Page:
As I've noted before, my 1940's-era house has its own quirks with regard to smart home automation in large part due to 1940's wiring standards.
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Behind the scenes of Matt Zaske Online is Matt Zaske: automation evangelist, technology grief counselor, developer, systems admin, freelancer, father, moustache aficionado, and jack of all trades.
I provide practical advice, extraordinary ideas, and no-nonsense technology solutions for everyday folks. Let's work together to do something amazing!
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Once I settled on jumping into home automation and Home Assistant (HA), the first "practical" thing I wanted to address was the issue of lights being left on at random throughout the house.
About a month ago, I took the plunge.
After considering it for a long time and hearing about some cool stuff folks were doing with home automation, I decided it was time to start my own dabbling adventure. A warning to folks: home automation is a little bit like owning horses. There can be a bunch of expense in the process for little obvious reward.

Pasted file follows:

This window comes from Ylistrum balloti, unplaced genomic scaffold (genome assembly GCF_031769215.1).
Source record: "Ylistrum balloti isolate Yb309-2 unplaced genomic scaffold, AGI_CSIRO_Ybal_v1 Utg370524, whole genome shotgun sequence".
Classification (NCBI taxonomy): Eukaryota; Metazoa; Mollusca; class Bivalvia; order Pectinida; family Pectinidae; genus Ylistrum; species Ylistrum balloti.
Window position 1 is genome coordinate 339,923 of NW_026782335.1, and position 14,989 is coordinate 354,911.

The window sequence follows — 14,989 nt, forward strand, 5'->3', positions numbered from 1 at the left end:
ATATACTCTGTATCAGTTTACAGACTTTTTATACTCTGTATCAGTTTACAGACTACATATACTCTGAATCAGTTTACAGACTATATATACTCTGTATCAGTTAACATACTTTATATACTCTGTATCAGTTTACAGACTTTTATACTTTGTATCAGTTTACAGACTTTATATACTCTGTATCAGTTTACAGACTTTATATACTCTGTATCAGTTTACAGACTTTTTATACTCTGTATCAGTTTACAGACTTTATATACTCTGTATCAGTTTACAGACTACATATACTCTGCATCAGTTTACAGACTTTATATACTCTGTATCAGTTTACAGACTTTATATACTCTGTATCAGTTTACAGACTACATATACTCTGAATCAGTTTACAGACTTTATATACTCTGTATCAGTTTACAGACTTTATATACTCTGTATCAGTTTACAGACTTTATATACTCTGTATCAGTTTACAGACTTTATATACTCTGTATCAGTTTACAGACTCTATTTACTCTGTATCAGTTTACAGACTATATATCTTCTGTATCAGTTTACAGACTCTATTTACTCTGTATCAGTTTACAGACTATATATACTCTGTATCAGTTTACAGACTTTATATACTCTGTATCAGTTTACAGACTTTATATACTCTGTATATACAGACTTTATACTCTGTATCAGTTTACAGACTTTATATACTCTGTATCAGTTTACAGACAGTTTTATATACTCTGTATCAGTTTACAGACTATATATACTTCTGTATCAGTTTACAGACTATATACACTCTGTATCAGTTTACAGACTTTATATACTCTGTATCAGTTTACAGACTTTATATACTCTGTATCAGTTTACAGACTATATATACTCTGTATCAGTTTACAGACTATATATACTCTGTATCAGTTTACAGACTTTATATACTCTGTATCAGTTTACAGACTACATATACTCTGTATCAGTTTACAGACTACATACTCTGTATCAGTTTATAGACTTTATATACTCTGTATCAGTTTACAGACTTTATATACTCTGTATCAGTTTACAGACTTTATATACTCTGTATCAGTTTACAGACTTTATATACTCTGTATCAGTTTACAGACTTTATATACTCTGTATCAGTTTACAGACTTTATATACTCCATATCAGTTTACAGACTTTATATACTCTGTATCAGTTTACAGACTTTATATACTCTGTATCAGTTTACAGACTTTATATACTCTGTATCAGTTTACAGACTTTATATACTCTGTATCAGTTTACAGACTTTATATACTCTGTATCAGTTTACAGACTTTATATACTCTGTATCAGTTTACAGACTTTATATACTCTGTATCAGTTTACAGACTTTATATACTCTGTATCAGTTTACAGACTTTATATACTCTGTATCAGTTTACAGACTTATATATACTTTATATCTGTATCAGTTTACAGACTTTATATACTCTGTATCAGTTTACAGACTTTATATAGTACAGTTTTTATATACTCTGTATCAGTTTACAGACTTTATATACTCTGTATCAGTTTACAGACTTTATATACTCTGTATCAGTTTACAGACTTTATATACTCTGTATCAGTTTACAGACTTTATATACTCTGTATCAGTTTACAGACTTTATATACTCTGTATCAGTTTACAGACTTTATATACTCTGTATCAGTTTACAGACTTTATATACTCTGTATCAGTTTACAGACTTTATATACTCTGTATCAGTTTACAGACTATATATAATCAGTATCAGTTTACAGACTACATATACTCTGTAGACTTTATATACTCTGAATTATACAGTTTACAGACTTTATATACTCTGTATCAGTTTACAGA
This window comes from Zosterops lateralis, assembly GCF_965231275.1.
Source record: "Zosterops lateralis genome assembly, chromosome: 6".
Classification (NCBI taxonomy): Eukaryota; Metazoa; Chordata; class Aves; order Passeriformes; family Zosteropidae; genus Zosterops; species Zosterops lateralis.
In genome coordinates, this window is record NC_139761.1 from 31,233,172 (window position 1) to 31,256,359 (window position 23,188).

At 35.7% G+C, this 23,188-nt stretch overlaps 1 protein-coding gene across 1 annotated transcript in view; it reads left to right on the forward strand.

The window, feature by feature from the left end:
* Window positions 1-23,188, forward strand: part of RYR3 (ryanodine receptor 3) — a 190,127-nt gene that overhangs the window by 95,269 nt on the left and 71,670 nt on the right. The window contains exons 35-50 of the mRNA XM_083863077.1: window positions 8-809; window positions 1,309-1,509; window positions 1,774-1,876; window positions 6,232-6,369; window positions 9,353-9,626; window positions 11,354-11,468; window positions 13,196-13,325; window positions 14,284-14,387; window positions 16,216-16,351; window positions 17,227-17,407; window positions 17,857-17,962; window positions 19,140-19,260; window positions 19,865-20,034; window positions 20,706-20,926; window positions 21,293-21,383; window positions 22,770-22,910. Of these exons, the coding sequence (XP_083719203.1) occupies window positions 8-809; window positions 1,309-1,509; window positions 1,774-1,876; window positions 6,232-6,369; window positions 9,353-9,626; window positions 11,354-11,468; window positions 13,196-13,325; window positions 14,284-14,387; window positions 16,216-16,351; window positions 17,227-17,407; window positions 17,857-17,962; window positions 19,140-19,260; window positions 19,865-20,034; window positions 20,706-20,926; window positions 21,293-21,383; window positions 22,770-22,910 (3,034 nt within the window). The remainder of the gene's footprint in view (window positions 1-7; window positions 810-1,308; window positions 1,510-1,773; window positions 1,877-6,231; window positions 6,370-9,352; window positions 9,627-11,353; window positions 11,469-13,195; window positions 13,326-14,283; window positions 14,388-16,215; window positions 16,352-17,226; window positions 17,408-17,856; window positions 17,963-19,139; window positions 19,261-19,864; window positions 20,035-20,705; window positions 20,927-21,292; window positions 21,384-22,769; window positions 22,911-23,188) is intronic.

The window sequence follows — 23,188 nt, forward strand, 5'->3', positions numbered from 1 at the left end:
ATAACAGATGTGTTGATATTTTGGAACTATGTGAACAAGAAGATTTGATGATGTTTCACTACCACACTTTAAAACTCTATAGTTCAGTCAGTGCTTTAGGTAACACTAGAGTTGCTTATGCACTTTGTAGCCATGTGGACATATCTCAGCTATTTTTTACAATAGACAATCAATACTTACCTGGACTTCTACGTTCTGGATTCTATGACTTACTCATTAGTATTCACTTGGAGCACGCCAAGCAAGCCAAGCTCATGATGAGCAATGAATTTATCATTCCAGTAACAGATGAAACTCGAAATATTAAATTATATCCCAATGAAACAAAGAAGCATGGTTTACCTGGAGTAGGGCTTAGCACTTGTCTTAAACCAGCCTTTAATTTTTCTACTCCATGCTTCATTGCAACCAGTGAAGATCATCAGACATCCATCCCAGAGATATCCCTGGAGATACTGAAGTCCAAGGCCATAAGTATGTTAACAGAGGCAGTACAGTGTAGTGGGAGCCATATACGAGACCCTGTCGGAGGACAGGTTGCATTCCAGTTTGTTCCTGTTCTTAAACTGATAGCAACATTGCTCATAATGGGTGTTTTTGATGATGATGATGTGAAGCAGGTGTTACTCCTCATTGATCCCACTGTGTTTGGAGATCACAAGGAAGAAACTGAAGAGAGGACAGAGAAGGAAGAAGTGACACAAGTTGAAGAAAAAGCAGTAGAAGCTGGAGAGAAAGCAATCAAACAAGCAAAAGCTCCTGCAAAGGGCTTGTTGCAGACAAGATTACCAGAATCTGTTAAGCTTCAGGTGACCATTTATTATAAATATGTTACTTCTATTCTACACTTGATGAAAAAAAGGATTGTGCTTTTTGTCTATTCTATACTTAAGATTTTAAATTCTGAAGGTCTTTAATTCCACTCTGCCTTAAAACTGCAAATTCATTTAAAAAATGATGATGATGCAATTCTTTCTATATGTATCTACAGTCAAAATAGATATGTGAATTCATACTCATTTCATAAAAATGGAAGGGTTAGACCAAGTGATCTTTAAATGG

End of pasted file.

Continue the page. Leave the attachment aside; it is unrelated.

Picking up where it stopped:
This is the "final" installment of my summer 2022 blog series about the development of my Slack Tempest WeatherBot.
This is the third in the short series of my journey building the Slack Tempest WeatherBot.
In the last post I wrote about the basics of building the Slack Tempest WeatherBot and its basic set of command arguments.
In summer 2020, I picked up a WeatherFlow Tempest station...a purchase I'd been considering for the better part of a year. It's an awesome and compact little thing, and on the whole I've been super happy with it.
After a year-and-a-half of implementation (mostly monitoring), it is time to switch to a 'steady' or 'monitor-as-necessary state' for all of my things DMARC.
I have a confession to make: I've ignored a Really Bad Password Form on an inherited web application for
about at least a decade too long.